Your leader and article on the senior management review at the Medical Research Council (THES, June 14) contained inaccuracies and misconceptions.
The reviews of all seven research councils were not conducted by the Treasury but by small teams of officials from the council under review and from the Office of Science and Technology. The recommendations were approved by the chief executive and the chairman. The aim of the reviews is to ensure that all councils have in place an optimum senior structure for delivery of their missions. There were no targets for reduction.
I am informed that, in the event, the councils decided to reduce the number of the senior staff posts from 151 to 115. In executing the reviews the chief executives were satisfied that the benefits were significant and they are to be commended for improving efficiency while putting as much money into the hands of researchers as possible.
The MRC had available, following the review, a senior post equivalent in grade to that hitherto occupied by the second secretary. Thus, contrary to your assertion, the chief executive of MRC still does have a senior appointee, "close to the chief executive to provide alternative thinking, back up and experienced judgement". If the chief executive had felt it appropriate to appoint a clinician to a senior post, he would have been able to to so, making use of either this continuing post, or one of the several other director-level posts within the new HQ structure. He has chosen not to do so, and the chief executive designate agrees with this decision. It is important to realise that the SMR is about posts, not individuals.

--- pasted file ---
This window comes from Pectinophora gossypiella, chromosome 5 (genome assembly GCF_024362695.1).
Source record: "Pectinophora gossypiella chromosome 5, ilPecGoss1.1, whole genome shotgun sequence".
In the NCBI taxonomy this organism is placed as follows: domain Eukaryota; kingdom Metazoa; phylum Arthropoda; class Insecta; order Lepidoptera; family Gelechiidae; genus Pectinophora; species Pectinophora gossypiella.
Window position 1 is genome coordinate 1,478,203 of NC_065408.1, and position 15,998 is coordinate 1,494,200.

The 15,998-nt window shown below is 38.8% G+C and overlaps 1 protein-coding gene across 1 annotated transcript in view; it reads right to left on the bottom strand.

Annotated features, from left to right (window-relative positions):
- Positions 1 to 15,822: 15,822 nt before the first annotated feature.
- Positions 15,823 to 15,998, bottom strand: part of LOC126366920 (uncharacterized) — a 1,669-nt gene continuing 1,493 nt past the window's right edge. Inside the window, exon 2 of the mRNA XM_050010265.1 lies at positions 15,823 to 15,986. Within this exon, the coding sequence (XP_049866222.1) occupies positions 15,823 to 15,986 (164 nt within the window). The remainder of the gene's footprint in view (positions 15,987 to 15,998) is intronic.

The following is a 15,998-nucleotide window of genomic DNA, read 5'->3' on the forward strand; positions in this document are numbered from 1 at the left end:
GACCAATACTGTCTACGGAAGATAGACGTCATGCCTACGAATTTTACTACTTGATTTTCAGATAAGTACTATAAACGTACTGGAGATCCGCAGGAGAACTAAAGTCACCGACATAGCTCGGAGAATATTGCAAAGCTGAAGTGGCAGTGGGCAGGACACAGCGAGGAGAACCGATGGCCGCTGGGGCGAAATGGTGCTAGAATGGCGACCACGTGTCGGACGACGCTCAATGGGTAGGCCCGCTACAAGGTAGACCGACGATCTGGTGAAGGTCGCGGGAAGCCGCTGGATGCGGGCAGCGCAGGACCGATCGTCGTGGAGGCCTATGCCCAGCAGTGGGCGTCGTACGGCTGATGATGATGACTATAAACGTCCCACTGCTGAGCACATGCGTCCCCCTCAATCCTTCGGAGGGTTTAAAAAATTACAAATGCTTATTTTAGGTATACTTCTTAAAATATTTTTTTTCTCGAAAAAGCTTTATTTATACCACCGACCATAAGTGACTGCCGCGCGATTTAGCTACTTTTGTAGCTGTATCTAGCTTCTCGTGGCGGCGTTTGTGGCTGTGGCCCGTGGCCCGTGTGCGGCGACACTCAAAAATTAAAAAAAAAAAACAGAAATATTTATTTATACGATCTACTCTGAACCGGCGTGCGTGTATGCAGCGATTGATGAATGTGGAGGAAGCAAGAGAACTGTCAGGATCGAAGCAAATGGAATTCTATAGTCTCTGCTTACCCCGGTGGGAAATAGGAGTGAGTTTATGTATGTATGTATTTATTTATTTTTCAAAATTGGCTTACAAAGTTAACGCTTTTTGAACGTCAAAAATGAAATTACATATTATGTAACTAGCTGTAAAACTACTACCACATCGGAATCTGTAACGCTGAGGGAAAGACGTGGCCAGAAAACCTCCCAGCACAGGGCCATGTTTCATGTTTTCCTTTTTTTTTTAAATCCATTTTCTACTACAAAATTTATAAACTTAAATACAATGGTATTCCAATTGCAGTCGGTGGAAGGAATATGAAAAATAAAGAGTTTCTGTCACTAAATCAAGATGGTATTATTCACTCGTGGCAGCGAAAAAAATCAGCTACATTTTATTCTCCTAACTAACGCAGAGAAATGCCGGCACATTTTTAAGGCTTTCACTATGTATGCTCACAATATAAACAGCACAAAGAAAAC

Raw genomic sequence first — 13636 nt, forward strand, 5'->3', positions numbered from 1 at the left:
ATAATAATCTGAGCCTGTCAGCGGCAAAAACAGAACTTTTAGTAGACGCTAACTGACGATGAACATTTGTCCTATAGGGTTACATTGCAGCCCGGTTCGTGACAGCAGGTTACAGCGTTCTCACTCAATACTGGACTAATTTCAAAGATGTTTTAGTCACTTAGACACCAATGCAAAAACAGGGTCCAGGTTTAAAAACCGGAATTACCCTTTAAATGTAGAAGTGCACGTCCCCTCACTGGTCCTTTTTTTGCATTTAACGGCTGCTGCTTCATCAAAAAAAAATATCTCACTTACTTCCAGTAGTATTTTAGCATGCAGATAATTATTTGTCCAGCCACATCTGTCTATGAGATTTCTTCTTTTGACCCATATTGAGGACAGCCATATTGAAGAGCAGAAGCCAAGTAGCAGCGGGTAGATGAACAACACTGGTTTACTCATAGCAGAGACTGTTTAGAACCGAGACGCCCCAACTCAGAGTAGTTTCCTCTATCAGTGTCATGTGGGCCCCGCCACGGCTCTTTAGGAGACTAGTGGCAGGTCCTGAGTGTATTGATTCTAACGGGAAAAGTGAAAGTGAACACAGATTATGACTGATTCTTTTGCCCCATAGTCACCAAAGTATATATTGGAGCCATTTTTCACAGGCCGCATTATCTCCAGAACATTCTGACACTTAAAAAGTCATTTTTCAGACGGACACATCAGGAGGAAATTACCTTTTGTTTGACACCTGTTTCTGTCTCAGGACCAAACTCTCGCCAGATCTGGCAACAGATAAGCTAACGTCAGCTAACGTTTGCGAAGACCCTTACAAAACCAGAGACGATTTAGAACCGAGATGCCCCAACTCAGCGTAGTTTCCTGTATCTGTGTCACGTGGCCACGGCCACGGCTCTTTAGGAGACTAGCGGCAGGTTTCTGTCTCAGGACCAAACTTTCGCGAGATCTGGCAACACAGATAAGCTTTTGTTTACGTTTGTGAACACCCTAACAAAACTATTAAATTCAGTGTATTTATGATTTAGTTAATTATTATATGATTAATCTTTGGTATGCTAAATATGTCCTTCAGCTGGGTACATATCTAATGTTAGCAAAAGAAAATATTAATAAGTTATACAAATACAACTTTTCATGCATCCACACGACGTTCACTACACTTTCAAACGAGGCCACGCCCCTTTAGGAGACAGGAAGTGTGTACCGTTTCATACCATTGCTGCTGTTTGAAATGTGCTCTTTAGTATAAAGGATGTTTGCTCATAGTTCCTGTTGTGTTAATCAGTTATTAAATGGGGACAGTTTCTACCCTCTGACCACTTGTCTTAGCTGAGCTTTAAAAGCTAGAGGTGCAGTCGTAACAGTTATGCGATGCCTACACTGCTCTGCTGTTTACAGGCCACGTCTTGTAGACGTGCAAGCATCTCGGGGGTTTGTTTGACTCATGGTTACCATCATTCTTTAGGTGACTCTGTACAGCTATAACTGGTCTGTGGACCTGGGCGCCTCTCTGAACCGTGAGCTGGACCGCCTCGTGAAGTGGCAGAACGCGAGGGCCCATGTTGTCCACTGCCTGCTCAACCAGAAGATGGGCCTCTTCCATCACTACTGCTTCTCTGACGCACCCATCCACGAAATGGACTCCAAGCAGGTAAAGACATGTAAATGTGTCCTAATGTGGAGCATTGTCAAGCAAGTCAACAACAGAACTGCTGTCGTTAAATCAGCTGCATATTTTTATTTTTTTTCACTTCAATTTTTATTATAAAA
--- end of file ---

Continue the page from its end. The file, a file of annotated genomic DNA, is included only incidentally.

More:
Finally, you have been unfair to both Sir Dai Rees and George Radda. They both have very strong connections with medical research. Sir Dai, through his eight years as a distinguished leader of MRC and before that as director of the National Institute of Medical Research at Mill Hill for five years, has an enormous knowledge of the issues, as well as the science, of medical research. Professor Radda has been for 12 years the British Heart Foundation professor of molecular cardiology and has been a pioneer in the application of magnetic resonance imaging to cardiology. He is a recipient of the British Heart Foundation Prize and Gold Medal for Cardiovascular Research. He does not just deal with "test tubes" but with patients as well. Your asides about him and Sir Dai are unjustified.
JOHN CADOGAN Office for Science and Technology